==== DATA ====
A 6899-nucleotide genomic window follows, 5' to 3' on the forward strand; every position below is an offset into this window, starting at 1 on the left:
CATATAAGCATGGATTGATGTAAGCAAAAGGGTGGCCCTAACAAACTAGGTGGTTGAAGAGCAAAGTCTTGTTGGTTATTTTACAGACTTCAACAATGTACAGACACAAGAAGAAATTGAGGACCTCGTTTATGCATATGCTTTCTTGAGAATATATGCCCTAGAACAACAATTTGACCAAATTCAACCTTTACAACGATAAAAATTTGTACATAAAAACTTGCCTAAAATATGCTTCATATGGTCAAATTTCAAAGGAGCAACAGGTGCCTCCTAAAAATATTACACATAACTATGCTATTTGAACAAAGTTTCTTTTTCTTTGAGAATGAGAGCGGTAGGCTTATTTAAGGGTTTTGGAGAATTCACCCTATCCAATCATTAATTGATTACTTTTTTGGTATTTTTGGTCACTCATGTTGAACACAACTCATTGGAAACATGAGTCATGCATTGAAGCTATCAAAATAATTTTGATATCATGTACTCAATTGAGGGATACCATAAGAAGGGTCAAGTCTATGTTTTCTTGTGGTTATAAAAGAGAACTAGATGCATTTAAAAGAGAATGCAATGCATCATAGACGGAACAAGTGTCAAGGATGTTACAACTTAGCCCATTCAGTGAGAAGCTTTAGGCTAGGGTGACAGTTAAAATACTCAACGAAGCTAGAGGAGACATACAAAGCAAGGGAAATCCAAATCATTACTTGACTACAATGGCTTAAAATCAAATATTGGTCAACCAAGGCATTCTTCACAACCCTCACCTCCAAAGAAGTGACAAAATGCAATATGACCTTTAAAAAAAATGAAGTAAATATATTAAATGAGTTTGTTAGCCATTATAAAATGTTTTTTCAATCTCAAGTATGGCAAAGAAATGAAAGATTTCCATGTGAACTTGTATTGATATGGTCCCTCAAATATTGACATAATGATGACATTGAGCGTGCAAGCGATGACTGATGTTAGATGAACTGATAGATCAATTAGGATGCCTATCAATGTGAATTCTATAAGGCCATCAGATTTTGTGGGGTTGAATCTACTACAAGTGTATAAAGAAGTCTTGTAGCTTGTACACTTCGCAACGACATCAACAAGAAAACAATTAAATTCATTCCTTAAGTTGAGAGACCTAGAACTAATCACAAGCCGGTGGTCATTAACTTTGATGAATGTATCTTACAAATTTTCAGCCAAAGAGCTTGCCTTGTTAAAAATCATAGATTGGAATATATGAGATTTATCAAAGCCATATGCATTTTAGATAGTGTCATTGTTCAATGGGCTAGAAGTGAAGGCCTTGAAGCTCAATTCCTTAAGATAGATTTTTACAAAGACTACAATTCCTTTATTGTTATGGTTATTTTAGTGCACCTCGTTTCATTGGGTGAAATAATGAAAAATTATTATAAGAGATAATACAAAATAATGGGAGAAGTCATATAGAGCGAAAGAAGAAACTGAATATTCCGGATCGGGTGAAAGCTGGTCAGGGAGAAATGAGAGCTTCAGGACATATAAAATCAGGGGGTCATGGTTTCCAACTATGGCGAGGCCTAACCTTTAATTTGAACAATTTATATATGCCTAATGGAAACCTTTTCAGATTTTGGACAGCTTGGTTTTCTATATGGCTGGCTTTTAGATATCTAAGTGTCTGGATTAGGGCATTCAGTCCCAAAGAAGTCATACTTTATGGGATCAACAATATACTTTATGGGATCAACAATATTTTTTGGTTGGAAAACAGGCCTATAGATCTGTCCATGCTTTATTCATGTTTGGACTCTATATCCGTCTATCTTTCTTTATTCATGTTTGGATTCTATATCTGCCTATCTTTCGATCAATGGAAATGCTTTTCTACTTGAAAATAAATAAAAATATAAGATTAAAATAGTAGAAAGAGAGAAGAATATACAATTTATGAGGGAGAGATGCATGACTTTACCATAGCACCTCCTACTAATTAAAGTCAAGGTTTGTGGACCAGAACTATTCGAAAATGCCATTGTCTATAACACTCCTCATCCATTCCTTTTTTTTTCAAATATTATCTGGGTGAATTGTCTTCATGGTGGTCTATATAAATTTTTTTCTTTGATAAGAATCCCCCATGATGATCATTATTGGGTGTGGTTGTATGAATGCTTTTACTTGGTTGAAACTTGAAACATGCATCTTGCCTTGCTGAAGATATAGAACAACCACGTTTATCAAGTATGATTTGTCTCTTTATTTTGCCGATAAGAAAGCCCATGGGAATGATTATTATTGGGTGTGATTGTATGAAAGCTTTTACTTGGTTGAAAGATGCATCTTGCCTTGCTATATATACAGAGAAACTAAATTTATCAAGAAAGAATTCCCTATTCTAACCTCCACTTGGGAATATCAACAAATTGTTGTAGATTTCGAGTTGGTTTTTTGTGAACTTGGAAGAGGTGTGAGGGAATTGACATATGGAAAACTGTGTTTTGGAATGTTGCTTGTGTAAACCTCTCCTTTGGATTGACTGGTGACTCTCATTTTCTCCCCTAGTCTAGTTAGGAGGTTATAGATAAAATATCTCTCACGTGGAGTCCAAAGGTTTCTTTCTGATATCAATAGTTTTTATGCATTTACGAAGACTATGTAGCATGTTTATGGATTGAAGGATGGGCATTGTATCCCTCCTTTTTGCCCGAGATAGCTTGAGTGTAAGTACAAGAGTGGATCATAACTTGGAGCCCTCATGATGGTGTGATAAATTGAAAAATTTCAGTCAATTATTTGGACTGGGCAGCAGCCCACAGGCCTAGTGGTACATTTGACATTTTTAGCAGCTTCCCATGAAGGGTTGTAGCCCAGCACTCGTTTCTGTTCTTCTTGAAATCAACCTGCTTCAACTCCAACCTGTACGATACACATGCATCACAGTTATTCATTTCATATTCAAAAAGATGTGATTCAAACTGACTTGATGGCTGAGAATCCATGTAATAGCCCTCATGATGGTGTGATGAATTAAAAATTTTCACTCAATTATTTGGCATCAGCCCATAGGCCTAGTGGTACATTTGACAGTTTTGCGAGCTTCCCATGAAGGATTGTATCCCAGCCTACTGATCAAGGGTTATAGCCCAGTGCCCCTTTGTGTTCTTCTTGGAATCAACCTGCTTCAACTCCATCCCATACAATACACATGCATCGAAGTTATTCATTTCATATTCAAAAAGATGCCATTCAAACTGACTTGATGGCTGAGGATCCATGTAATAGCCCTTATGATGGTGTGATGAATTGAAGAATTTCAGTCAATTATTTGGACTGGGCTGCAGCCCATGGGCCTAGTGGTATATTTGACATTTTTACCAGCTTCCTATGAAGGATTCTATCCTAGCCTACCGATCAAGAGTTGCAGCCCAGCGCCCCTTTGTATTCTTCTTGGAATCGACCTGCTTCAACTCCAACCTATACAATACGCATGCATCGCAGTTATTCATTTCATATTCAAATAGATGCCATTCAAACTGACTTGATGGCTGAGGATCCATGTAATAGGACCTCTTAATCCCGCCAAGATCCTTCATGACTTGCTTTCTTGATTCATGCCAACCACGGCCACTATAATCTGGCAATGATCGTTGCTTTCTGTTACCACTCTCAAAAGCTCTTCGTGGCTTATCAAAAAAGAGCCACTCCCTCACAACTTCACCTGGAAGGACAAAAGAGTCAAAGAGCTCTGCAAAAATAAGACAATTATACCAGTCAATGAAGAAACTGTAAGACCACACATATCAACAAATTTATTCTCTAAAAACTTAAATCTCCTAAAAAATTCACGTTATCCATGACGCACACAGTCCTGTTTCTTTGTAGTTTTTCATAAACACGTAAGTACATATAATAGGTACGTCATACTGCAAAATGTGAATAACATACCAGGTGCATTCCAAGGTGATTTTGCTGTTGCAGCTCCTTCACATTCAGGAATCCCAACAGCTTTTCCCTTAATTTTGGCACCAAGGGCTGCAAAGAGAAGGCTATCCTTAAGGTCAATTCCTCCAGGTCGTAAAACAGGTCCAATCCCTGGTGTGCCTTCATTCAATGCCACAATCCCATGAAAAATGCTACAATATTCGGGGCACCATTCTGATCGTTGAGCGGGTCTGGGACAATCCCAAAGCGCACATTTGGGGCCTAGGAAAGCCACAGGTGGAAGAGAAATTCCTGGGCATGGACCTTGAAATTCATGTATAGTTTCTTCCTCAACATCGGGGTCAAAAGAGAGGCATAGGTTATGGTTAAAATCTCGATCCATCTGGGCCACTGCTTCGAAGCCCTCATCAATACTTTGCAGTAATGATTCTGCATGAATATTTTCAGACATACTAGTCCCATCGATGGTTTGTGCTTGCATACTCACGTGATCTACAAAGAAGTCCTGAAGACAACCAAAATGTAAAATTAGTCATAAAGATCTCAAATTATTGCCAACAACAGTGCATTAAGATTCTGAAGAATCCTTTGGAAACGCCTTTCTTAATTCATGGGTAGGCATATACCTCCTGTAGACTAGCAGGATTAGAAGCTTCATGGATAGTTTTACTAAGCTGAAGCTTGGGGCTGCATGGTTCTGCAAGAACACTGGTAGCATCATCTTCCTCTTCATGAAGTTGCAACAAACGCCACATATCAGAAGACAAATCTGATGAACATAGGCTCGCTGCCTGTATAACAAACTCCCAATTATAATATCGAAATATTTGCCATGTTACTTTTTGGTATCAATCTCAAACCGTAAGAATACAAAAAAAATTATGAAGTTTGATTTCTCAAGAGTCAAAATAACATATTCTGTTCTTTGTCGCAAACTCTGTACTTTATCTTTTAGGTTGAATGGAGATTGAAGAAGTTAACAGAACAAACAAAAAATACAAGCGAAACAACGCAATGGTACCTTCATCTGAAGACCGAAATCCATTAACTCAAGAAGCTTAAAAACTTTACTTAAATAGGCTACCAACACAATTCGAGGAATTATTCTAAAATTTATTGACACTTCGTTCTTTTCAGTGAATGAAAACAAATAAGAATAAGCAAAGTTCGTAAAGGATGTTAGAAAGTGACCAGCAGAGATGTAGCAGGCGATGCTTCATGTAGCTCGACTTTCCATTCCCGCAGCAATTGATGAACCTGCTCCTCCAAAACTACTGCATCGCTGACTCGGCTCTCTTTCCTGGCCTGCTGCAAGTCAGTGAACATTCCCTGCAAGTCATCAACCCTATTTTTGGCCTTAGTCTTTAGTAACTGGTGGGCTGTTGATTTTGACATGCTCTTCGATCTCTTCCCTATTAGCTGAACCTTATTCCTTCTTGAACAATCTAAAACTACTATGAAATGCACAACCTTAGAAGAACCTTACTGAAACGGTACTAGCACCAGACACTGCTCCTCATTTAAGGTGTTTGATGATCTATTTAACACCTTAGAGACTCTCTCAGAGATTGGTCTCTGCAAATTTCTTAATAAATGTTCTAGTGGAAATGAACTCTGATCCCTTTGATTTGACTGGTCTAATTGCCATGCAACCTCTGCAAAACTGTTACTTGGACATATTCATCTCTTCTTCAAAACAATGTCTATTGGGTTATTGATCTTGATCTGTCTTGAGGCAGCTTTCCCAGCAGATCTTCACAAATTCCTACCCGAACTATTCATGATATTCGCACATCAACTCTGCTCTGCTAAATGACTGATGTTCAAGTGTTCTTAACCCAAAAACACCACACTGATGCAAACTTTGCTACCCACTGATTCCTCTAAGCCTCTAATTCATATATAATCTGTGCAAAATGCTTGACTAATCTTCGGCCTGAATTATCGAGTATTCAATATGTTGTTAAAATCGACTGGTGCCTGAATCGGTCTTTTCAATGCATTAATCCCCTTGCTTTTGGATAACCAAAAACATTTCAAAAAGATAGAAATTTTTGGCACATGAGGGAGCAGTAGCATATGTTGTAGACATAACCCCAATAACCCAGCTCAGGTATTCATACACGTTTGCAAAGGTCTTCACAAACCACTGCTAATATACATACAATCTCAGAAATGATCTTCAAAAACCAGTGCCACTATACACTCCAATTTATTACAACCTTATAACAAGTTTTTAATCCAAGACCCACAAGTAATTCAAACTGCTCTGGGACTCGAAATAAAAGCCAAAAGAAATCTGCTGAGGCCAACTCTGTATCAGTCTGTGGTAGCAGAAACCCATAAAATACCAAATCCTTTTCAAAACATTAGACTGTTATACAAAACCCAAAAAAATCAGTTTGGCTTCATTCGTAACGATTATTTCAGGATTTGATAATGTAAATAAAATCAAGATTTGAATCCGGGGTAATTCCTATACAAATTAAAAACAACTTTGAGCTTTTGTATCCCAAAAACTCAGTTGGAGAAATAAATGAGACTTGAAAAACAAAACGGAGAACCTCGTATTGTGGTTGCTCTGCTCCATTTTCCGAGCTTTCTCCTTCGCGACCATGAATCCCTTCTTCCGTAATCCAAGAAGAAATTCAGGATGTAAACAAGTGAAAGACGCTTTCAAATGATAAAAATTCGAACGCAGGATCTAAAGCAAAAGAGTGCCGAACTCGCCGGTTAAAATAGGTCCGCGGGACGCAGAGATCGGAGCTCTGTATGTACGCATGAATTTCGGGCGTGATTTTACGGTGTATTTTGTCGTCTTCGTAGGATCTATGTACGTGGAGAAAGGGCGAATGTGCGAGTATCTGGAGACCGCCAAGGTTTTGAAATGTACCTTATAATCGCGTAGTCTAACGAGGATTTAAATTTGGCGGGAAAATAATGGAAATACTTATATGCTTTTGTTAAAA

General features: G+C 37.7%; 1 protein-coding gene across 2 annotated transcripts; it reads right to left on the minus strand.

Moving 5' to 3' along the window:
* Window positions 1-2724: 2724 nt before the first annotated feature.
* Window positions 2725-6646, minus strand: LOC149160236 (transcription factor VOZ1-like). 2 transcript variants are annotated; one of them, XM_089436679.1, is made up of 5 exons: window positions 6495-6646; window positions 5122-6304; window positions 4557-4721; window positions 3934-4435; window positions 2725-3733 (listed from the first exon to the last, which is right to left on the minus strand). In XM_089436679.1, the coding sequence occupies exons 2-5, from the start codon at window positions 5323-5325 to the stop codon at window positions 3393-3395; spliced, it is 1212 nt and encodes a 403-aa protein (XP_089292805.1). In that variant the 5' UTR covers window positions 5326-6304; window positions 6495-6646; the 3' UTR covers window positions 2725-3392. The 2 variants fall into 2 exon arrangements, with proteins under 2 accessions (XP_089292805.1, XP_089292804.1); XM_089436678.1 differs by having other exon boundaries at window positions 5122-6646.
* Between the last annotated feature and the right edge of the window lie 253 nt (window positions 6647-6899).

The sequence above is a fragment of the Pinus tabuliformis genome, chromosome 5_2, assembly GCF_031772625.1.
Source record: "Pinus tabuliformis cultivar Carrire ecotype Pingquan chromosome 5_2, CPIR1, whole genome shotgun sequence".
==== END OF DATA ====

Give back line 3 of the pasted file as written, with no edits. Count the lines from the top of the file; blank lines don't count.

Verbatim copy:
General features: G+C 37.7%; 1 protein-coding gene across 2 annotated transcripts; it reads right to left on the minus strand.